Missouri political parties prepare for life after the presidential primary

Democrat and Republican Parties
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(Missouri Independent) – The presidential nominating process began on Monday in Iowa, where former President Donald Trump secured a significant victory in the Republican caucuses.

Missouri’s involvement is scheduled for March, with the Republican caucuses set for March 2 and the Democratic party-run primary on March 23.

From 2000 to 2020, Missouri hosted a state-run presidential primary. However, in 2022, the law authorizing the primary was repealed, and attempts to reinstate it in the following year were unsuccessful due to factional gridlock in the state Senate.

In an interview with The Independent, Secretary of State Jay Ashcroft expressed his preference for a primary. He noted that the system Missouri will now use requires voters to actively engage with their local party.

“Individuals who want to nominate presidential candidates from Missouri will need to become involved with the local party and its processes,” Ashcroft stated.

In the Republican race, Florida Governor Ron DeSantis and former U.N. Ambassador Nikki Haley performed well enough in Iowa to continue their campaigns to the New Hampshire primary next Tuesday. Businessman Vivek Ramaswamy withdrew from the race after placing fourth in Iowa.

The Democratic nominating contest begins on February 3 in South Carolina. President Joe Biden, running for a second term, faces no significant challengers. However, there are some lesser-known candidates, including self-help author Marianne Williamson and U.S. Representative Dean Phillips of Minnesota.

The determination of which candidates will be eligible for delegates from Missouri rests solely with the respective parties, according to Ashcroft.

“I have no control over how the Republican, Democratic, or Libertarian parties select their presidential nominees from Missouri,” he clarified.

Both parties have established a 15% threshold for candidates to receive delegates. The selection process involves voter caucus meetings, but there are notable differences between the parties.

For Republicans, registered voters who have not participated in another party’s nominating contest are eligible. They must attend a county mass meeting on March 2 and be inside the meeting room by 10 a.m., when the doors close.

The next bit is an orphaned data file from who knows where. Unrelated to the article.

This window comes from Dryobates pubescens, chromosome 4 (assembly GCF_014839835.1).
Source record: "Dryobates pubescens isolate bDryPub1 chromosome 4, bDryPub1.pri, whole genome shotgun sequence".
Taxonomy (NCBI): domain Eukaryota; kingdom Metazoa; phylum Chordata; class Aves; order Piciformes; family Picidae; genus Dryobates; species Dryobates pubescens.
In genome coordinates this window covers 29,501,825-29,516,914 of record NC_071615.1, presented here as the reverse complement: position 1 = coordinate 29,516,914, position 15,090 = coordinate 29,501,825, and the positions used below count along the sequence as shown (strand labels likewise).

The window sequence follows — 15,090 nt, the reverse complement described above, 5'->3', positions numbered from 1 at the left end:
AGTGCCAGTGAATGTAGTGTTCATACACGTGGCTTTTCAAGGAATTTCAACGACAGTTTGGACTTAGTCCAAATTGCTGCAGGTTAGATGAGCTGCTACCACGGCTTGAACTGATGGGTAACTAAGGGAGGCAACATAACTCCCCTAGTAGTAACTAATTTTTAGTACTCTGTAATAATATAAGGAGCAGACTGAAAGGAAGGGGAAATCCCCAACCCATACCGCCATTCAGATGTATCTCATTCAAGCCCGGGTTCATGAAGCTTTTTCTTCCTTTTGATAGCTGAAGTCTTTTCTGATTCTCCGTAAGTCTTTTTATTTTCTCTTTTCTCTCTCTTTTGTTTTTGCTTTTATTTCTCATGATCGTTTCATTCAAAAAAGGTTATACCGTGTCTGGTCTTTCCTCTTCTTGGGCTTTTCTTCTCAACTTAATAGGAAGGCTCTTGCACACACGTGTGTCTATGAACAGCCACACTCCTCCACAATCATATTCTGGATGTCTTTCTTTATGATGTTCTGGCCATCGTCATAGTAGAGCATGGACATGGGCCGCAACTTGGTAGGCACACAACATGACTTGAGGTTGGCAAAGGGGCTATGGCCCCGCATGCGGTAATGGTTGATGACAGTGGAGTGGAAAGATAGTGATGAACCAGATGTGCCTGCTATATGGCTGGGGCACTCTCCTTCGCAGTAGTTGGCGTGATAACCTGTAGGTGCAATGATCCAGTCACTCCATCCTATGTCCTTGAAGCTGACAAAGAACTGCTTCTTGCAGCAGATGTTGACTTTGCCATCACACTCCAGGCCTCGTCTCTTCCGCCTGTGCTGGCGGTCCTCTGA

During these meetings, Republicans will choose delegates for congressional district and state conventions. The allocation is based on one delegate for every 2,000 votes for Trump in the 2020 election.

Additional Republican caucus rules include:

  • A winner-take-all system where a candidate with over 50% support receives all the delegates. If no candidate reaches this threshold, any candidate with at least 15% support will be allocated delegates.
  • Delegates are elected by slate, without individual nominations.
  • In counties divided between Congressional districts, delegates must be apportioned accordingly.
  • Larger counties may hold multiple meetings to manage attendance, such as in St. Charles County.

Missouri’s Republican representatives for the National Convention will be chosen on April 6 at congressional district conventions and May 4 at the state convention in Springfield. The state will send 51 delegates to the Republican National Convention in Milwaukee.

The Democratic process is more complex. Registered voters can express their preferences in the party-run primary, with delegates bound by these choices selected at county caucuses.

Like the Republicans, Democrats also require a 15% threshold for delegate allocation, but without a winner-take-all rule.

Additional Democratic participation rules include:

  • Only voters registered by February 21 are eligible.
  • Mail-in ballot requests start on February 1 and end on March 12. These ballots must be returned by noon on March 23.
  • Four hours of in-person voting is available on March 23, with at least one polling location in each county, funding permitting.
  • The party aims to announce results by March 28, with county caucus meetings to select delegates following these results.
  • National Convention delegates are selected at district conventions on May 9 and the state convention on June 22. Missouri will have 42 delegates at the Democratic National Convention in Chicago.

The certainty of in-person voting in every county is unclear, as stated by party spokeswoman Chelsea Rodriguez. She mentioned that details regarding voting locations and ballot requests will be announced shortly.

A new state law allows voters to affiliate with a political party during voter registration.

“Only those with Democrat or Unaffiliated status may request a ballot,” the Democratic delegate selection plan specifies. “Republican-affiliated voters are ineligible.”

Ashcroft advises voters to verify their registration status.

“They can confirm this with their local election authority or on the Secretary of State’s website. Here, they can also register to vote or update their party affiliation,” he said.

Ashcroft emphasized that the deadlines set by the parties are organizational rules, not state laws.

“What I would recommend,” Ashcroft said, “is not to delay if you’re not yet registered.”

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Rudi Keller


Rudi Keller covers the state budget, energy, and the legislature. He’s spent 22 of his 30 years in journalism covering Missouri government and politics, most recently as the news editor of the Columbia Daily Tribune. Keller has won awards for spot news and investigative reporting.